While definitely having all the makings of a great rock and roll band, Outernational’s musical influences have no boundaries. Drawing on their impressive knowledge of Latin music, reggae, world music and hiphop, Outernational has managed to create a sound that is uniquely their own but also belongs to the world. This musical mission has been outlined efficiently by the bands chosen name, Outernational. New Yorker magazine described Outernational as a band that “combines a radical position and contempt for stylistic rules like The Clash” while “striving to restore a virtuous indignation to rock and roll.” Identifying as a revolutionary, anti capitalist band, Outernational has sought out to break borders both politically and artistically.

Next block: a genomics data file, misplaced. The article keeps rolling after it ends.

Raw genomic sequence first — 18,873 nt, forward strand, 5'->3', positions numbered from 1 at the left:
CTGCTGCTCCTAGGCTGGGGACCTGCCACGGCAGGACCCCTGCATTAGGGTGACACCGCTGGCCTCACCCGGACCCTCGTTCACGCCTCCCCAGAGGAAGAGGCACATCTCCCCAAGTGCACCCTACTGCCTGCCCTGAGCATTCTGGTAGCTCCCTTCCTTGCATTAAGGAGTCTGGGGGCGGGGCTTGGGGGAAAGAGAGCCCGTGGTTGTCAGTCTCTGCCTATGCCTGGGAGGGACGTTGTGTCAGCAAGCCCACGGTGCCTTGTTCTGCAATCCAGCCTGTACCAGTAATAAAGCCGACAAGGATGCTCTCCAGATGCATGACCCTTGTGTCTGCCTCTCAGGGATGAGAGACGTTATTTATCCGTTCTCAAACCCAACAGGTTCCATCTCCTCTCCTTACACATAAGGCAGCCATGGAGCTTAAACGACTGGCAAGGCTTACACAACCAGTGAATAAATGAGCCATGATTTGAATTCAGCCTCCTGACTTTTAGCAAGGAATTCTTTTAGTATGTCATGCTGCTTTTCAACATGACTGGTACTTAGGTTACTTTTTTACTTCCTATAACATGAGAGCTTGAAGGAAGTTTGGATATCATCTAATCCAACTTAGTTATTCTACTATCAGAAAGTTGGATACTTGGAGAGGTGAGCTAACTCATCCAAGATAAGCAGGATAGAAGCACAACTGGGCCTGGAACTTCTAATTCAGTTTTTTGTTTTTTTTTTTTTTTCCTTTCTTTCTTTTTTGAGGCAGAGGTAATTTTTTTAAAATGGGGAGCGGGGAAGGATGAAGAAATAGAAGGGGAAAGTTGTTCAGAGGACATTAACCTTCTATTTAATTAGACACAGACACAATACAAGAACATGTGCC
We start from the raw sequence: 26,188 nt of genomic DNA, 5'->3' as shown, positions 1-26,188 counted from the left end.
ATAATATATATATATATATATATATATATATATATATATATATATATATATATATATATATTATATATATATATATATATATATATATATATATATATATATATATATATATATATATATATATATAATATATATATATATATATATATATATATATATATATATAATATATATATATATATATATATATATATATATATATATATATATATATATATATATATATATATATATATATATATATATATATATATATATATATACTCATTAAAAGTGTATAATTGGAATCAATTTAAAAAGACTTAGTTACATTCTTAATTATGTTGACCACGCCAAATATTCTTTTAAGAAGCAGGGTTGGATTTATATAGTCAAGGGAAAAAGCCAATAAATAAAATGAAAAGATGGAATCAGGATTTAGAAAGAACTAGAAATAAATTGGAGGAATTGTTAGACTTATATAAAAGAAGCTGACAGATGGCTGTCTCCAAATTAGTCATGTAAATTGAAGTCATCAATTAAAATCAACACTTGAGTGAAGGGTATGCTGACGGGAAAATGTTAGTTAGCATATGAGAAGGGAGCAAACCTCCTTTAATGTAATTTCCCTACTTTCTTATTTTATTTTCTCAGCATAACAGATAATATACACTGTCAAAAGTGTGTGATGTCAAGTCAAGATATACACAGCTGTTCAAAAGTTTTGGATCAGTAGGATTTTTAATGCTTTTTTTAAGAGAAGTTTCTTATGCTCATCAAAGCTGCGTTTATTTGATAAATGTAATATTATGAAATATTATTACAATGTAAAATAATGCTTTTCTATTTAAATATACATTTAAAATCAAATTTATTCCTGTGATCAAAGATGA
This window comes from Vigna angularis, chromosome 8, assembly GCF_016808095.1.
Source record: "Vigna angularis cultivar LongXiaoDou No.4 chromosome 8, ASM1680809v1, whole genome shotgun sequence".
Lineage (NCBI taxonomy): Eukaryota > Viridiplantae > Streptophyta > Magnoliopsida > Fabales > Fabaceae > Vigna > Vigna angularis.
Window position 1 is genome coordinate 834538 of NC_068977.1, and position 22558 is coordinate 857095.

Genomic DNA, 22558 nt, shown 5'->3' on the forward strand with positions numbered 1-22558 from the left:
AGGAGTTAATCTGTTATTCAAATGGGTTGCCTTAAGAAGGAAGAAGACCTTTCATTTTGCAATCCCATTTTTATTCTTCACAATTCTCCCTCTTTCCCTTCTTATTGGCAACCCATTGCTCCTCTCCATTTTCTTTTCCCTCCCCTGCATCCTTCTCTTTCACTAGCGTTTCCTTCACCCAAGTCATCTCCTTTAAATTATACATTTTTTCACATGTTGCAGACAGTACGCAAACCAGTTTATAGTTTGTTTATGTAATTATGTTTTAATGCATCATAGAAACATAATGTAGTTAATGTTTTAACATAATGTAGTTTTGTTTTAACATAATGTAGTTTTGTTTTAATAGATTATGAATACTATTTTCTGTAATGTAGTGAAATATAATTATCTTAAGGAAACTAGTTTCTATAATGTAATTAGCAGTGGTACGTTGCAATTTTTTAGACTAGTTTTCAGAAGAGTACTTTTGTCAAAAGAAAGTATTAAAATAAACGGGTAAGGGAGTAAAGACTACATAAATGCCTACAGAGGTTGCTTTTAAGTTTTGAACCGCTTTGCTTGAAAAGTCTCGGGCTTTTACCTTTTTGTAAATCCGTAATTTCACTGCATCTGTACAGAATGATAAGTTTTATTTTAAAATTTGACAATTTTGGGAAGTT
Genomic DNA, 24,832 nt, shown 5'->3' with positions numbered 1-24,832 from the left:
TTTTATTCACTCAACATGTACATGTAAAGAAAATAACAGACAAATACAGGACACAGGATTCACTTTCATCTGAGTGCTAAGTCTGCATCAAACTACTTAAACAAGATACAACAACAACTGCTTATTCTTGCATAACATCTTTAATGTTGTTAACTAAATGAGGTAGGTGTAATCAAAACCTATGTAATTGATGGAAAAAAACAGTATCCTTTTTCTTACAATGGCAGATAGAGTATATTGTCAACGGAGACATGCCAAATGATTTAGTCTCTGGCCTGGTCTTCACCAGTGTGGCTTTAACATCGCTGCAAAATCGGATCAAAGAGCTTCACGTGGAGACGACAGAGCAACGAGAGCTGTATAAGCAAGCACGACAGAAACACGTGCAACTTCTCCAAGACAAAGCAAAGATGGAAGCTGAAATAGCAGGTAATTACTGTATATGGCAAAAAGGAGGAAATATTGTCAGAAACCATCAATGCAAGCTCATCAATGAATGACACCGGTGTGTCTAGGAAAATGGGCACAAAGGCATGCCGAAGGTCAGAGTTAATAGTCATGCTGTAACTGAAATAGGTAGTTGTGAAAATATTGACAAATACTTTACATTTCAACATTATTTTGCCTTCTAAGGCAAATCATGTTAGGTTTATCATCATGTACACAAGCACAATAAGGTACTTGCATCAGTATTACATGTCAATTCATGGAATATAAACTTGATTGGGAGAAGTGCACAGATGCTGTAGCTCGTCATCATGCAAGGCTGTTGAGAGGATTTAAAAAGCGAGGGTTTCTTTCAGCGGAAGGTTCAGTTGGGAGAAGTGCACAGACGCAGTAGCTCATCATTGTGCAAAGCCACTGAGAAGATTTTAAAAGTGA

I first met the band’s vocalist, Miles Solay at an event organized around freeing Mumia Abu Jamal, one of the most famous political prisoners in the world. Miles was a teenager then, and he was a staple at the many activist events I attended while starting my career. He seemed incredibly well informed for his age and he was always very studious in his approach to how music could be used to push solidarity amongst all people. I wasn’t the only professional musician Miles made an impression on. When he was 15 years old, Miles snuck past the security at 30 Rockefeller Center to get into the dressing room of guitarist Tom Morello while his band, Rage Against The Machine, was preparing to perform on Saturday Night Live.